When I played junior varsity basketball in high school, my teammates and I often clowned around way too much. This was reflected in our won/loss record. If we had put as much energy into practice as we did our pranks, we might have won a few more games.
For instance, we typically would designate one player to lead us out of the locker room before the game. We would get all fired up, and our leader would take the ball and charge onto the floor, with his enthusiastic teammates right behind him.
Once, we schemed to stay back and laugh as an unsuspecting “leader” stormed onto the court all by himself. Of course, this was hilarious. However, after pulling this prank a couple of times, it was difficult to find anyone willing to lead us out of the locker room. No one trusted the others to follow his lead.
Unfortunately, this sometimes happens in the church. The leaders move out ahead of the flock, excited about the new and exciting experiences that the Lord has in store for the church, only to look back and see that no one is following. After a couple of such episodes, the leaders become reluctant to take any bold new initiatives, and the church becomes stagnant.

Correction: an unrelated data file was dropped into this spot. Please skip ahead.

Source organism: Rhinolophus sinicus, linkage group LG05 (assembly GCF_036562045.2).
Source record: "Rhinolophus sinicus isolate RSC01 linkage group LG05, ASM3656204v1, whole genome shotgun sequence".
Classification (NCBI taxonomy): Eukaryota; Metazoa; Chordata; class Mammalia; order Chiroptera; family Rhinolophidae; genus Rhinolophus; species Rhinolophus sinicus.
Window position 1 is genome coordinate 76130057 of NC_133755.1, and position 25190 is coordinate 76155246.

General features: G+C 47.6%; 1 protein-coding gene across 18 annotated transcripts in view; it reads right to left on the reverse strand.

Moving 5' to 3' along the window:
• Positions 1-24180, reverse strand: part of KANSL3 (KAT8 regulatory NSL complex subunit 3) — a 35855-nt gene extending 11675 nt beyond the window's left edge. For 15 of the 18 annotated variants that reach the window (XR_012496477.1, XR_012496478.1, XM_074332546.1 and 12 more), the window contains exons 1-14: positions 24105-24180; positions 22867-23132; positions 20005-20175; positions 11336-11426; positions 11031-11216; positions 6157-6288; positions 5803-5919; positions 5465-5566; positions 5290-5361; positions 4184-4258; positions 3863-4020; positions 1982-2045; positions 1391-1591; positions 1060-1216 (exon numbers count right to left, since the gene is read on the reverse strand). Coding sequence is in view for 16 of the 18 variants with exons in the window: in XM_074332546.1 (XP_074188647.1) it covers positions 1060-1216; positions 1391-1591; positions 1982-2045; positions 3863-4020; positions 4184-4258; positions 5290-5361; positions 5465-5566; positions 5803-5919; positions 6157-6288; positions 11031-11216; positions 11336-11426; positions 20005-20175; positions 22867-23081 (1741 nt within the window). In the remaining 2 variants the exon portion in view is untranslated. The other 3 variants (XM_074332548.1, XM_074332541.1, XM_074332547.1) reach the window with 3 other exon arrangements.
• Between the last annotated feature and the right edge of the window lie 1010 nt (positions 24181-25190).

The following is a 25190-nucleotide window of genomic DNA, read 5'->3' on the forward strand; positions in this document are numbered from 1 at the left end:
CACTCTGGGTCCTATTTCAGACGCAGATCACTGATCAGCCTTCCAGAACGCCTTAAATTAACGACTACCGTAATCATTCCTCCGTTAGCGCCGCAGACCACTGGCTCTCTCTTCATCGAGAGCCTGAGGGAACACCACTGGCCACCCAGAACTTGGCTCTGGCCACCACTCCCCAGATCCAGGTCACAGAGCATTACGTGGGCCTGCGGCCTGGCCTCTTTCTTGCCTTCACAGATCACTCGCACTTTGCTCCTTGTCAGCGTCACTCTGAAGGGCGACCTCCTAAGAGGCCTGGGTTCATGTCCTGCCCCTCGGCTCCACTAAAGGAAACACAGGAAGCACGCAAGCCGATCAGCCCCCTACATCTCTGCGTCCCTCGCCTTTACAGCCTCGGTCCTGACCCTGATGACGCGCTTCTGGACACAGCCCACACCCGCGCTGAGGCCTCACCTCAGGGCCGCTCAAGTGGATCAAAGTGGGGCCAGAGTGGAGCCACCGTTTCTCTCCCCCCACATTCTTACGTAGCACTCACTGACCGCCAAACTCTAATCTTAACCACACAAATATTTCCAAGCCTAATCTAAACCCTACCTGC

It’s no wonder the Bible tells us: “Obey your leaders and submit to their authority. They keep watch over you as men who must give an account. Obey them so that their work will be a joy, not a burden, for that would be of no advantage to you.”—Hebrews 13:17.